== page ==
Two exhibits recently opened at the Museum of Art and Design, in addition to the Studio Jobs show (reviewed previously here) . Eye for Design is a look back at graphic design in the 1960’s and 70’s, through catalogues, invitations and posters created for the Museum in that era, when it was known as the Museum of Contemporary Crafts. This show not only affords you an overview of design ideas and techniques, and how they create a visual identity, but also allows an appreciation of the many innovative exhibits the Museum held.
I especially liked the installation of John Reiss’ work for Amusements Is, a 1964 show which featured artist-designed toys and games. On one wall is a blown-up version of the catalogue, which eschews the typical photos of objects and explanatory text. Instead, it was designed like a children’s counting book, on vividly colored pages which mixed photography and typography, as well as absurdist word-plays, such as “4 Fearless Phoenicians,” capturing the playful nature of the exhibit.
One room is devoted to the work of Emil Antonucci, whose work is defined by repeated motifs, clean graphics, bright colors and a certain whimsy that clearly convey their message. Take a look at the invitations he created for The Art of Personal Adornment, with their hand-rendered drawings of jewelry, as well as The Bed, where the invitation for the exhibition folds into a bed. His work on invitations and catalogues for exhibits such as The Bakers Art, Stitching, Tools of Design, and On SOUND also illustrate the ways in which the Museum was expanding the definition of craft to include “mundane” practices, such as cooking, and sensory experiences, such as sound – a definition which is often considered overly expansive. In a nice instance of synchronicity, the On SOUND exhibit also included work by Harry Bertoia, the subject of a current exhibition at the Museum (reviewed below.)
Be sure to check out Linda Hinrich’s work, with it’s Pop art and psychedelic flavor; in the same room, be sure to watch the video showing submissions for Levi’s 1974 denim art contest, many of which are very imaginative: most images were of flowers and birds, but I also saw a jungle scene, and one of the Golden Gate Bridge. The contestants (over 2,000) employed a wide variety of techniques – appliqué, studding, embroidery and patchwork.
Eye for Design closes on September 18th.
Two floors are devoted to the work of Arri (Harry) Bertoia (1915-78), whose minimalist ethic is manifest not only in the shapes, forms, movements and line of his monotypes, but also in his exploration of the limitless possibilities of metal , both visual and sonic.
Bent, Cast & Forged: The Jewelry of Harry Bertoia is a wonderful display of his jewelry from the 1940‘s, with their spare, biomorphic shapes, inspired by nature. Many have loops, allowing for kinetic movement, and are made from recycled metals (because of the war). Several of Bertoia’s monotypes are displayed alongside his jewelry, highlighting the connection between them. Presaging his interest in sound, you’ll also find pendants entitled “Gong.”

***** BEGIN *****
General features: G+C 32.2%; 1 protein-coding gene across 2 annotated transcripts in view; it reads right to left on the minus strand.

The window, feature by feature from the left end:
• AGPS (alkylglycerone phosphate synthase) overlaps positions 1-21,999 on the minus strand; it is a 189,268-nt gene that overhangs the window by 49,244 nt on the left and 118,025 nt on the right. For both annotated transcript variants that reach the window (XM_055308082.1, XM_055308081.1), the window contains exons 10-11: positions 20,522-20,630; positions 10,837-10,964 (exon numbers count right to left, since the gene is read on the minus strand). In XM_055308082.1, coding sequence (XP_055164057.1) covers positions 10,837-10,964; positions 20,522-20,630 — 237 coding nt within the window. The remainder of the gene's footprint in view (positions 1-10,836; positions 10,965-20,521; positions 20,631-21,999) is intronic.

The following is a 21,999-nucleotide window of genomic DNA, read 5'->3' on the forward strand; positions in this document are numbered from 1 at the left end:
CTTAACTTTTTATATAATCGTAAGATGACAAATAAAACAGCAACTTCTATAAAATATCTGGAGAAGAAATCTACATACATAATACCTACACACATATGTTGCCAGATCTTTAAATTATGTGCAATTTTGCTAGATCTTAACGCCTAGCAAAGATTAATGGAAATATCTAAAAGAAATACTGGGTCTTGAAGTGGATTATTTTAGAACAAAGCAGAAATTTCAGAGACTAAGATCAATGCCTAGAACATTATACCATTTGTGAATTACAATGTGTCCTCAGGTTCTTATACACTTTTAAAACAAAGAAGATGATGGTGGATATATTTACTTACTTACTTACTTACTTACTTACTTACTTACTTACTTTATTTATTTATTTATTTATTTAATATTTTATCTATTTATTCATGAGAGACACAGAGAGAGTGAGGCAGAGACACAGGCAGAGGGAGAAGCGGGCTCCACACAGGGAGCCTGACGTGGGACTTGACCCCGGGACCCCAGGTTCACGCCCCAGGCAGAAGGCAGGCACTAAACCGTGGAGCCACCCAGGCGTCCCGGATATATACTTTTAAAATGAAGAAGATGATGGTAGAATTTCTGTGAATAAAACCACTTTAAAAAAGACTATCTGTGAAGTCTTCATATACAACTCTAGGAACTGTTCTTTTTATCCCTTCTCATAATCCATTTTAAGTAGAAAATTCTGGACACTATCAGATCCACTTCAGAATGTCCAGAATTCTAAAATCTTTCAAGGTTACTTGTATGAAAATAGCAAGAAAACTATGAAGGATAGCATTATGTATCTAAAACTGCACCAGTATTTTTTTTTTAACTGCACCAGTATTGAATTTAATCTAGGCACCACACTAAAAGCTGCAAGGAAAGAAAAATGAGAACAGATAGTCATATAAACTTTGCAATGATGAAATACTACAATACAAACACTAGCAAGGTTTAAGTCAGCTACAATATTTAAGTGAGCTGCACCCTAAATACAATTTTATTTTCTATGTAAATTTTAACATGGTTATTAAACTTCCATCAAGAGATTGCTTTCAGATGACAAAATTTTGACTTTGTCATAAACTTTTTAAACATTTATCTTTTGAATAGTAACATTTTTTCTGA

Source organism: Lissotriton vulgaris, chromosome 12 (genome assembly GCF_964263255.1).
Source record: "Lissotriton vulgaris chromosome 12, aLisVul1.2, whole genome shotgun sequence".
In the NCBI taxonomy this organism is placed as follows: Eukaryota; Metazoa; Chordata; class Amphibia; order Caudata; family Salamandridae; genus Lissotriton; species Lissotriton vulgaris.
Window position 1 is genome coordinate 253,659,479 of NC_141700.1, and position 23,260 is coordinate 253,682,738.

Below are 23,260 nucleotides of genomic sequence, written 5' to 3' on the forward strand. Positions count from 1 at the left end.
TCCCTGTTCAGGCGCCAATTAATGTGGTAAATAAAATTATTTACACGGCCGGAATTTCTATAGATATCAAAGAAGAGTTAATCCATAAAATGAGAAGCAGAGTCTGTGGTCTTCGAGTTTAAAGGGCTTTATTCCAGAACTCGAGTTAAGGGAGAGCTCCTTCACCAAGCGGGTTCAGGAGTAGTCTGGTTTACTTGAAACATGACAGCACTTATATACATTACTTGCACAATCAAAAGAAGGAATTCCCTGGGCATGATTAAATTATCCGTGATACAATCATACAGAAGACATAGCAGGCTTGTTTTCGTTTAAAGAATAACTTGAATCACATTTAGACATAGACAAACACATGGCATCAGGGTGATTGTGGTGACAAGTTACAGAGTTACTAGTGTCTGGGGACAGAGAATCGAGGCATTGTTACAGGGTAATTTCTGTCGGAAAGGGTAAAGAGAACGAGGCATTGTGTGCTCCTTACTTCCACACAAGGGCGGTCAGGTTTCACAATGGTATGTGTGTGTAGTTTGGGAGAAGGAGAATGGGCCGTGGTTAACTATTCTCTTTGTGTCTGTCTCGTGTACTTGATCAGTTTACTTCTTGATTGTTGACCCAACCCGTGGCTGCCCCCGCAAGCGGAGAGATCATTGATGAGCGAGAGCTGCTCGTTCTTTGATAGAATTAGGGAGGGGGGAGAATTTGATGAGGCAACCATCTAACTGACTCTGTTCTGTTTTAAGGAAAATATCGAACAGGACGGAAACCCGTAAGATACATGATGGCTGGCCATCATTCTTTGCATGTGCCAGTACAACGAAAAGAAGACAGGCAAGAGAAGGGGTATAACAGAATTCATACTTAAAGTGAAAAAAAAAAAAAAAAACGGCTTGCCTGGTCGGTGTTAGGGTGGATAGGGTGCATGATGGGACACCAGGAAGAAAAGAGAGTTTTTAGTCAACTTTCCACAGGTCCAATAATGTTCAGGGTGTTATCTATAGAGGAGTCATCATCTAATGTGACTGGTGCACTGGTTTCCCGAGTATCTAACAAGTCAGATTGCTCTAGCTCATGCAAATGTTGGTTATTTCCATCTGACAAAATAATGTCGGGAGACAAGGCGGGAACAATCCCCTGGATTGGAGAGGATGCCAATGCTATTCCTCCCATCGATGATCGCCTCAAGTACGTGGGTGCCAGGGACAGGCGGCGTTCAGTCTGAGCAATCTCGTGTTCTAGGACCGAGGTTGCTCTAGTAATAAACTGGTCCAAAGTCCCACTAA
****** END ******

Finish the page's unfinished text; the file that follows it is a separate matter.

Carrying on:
Atmosphere for Enjoyment concentrates on Bertoia’s tonal sculptures: groupings of metal rods of various heights and thicknesses – sometimes weighted on the top – mounted into a low pedestal, which produce sound when strummed, plucked, or struck. It’s a bit hard to describe the sound – somewhere between bells, wind chimes, harp, gong – some soothing, some harsh, some lush – it all depends on how the rods are played. As you walk through the exhibit, you’ll hear excerpts from his archive of “sonambient” recordings, played on a four-channel algorithmic continuous loop created by John Brien. For a closer listen, go into the exhibit installation – an unenclosed room lined with photos of the Sonambient Barn Bertoia created in 1968 in Pennsylvania, which still stands today.
Throughout the show you’ll find several of the “Diamond” chairs Bertoia designed for Knoll, that you can sit in (very comfortable!) Take time to peruse Bertoia’s monotypes from 1940-1978, whose sinewy, elegant lines are a perfect pairing with his sculptures.
If you take a guided tour of the Museum (our docent, Marjorie, was very knowledgable and personable) you may actually get a chance to “play” some of the sound sculptures created by Bertoia’s son, Val, who used the same metals as his father had. I did, and it gave me a deeper appreciation for their construction and sonic abilities.
Both exhibits of Bertoia’s work close on September 25th.
You can find more photos from these exhibits on my Instagram feed.
On September 16th, at 6:00pm, the Museum will host a panel discussion with John Brien and New York–based musicians Lizzi Bougatsos and Robert Aiki Aubrey Lowe about the continued relevance of Harry Bertoia’s sonambient sculptures. The program will include a screening of two films by Jeffrey and Miriam Eger, and a presentation by Val Bertoia, who will play his sonambient sculptures in the exhibition immediately following the talk.
Throughout the year, MAD has numerous lectures, films, workshops, and activities for the whole family. You can find the schedule here